Letters of intent


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Letters of intent are like smoking. Your doctor/lawyer warns against them but, somehow, you cannot give them up. You possibly have a suspicion that the flexibility or vagueness of a letter of intent is of some advantage, or that a signed contract is an unnecessary luxury if the works are proceeding satisfactorily.

Let a salutary tale persuade you otherwise.

Turner and Townsend (Trustees of Ampleforth Abbey Trust v Turner and Townsend Management Limited [2012] EWHC 2137 (TCC)) were the project managers for the construction of boarding accommodation at Ampleforth College, for the Trustees of the Ampleforth Abbey Trust. The construction work was carried out and completed on the basis of letters of intent, the terms of the building contract having never been finalised and signed between the contractor and the Trustees. The works were completed late and the Trustees expected to be able to recover liquidated damages. They were unable to do so because there was no contract in place providing for payment of liquidated damages for delay.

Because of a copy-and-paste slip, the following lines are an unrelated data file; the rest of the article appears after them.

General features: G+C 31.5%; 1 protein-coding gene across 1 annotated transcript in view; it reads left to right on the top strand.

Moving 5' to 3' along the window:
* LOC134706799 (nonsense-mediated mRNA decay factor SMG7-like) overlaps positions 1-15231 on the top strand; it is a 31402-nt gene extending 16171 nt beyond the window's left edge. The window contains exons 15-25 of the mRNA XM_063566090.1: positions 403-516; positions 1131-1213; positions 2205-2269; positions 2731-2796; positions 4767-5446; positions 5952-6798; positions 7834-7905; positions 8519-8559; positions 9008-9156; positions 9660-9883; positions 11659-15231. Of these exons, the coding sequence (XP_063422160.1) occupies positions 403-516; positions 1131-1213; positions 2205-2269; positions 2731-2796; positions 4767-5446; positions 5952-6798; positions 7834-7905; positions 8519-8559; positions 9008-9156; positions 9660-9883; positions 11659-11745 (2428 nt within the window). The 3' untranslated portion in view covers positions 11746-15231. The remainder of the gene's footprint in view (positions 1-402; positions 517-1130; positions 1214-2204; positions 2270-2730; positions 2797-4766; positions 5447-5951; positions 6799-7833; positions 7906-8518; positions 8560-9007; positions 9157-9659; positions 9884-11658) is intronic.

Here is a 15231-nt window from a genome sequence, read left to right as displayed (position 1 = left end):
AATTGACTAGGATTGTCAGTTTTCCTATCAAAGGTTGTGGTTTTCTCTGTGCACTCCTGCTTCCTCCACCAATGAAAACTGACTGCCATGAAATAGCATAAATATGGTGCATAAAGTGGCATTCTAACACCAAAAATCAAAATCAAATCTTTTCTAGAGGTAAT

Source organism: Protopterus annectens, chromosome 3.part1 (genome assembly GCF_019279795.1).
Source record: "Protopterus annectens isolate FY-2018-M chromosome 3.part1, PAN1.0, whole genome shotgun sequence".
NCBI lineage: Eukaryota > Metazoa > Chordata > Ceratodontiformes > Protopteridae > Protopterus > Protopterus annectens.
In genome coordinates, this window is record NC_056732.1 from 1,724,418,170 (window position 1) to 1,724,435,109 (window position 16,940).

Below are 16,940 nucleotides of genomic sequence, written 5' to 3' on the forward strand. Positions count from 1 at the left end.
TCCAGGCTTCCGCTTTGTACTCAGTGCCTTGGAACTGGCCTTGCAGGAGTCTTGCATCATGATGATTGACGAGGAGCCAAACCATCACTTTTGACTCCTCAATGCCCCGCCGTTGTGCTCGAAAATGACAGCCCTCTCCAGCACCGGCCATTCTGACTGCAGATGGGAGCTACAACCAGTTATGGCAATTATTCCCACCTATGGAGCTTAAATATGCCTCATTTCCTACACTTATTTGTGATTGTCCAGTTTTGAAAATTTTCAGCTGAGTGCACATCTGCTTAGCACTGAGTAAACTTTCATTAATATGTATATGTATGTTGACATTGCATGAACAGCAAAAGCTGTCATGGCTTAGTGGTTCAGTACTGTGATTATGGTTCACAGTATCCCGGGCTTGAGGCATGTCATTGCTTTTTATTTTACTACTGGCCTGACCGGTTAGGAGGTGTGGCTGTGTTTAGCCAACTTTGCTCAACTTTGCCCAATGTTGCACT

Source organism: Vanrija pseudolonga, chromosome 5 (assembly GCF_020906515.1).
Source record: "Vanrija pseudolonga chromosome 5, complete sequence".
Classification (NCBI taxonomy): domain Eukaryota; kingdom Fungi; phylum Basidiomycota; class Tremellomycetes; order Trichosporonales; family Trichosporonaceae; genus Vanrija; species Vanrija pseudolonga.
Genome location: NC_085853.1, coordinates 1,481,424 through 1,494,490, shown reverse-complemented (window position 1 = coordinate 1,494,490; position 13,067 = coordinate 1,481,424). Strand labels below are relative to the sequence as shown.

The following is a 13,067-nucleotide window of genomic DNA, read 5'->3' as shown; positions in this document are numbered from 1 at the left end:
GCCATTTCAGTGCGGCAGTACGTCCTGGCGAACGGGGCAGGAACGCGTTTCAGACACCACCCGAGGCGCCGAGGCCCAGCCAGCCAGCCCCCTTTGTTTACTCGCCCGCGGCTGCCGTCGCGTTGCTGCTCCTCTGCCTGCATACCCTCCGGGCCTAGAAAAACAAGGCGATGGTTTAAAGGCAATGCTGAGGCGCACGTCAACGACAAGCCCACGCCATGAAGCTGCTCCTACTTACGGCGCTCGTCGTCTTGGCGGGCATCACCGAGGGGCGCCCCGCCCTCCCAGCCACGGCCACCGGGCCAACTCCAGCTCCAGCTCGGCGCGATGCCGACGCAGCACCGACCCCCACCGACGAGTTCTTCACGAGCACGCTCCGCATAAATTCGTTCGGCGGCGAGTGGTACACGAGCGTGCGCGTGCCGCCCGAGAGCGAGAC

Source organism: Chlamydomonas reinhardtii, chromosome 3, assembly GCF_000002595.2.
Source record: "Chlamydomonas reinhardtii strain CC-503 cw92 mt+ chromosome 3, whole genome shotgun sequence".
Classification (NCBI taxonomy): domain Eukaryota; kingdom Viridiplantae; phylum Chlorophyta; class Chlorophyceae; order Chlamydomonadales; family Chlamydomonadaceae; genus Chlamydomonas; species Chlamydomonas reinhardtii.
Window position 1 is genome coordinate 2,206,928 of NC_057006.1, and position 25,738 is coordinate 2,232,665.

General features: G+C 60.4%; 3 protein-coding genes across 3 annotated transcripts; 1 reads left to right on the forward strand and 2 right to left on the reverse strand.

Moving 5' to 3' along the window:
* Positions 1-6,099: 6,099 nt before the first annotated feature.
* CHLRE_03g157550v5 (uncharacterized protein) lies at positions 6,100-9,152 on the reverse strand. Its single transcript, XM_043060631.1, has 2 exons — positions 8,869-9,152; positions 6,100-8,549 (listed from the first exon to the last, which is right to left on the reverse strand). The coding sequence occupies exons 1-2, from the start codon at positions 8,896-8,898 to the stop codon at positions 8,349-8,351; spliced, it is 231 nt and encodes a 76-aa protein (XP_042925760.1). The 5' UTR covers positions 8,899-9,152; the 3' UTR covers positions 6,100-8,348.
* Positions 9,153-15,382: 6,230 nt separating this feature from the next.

The Trustees sued their project managers, Turner and Townsend, alleging negligence in failing to finalise the building contract terms. The court held that Turner and Townsend owed a duty of care to procure an executed building contract and were in breach of that duty by failing to exert sufficient pressure on the contractor to finalise and sign the contract. The Trustees’ loss was the loss of a chance to recover liquidated damages.

The case shows yet again the importance of having a signed building contract in place to clarify and regularise the relationship between the contractor and the employer. The importance is such that a project manager (or a contract administrator) was found to owe a positive duty to do everything possible to have a contract agreed and executed.

Frances Alderson, Partner, Fladgate LLP (falderson@fladgate.com)

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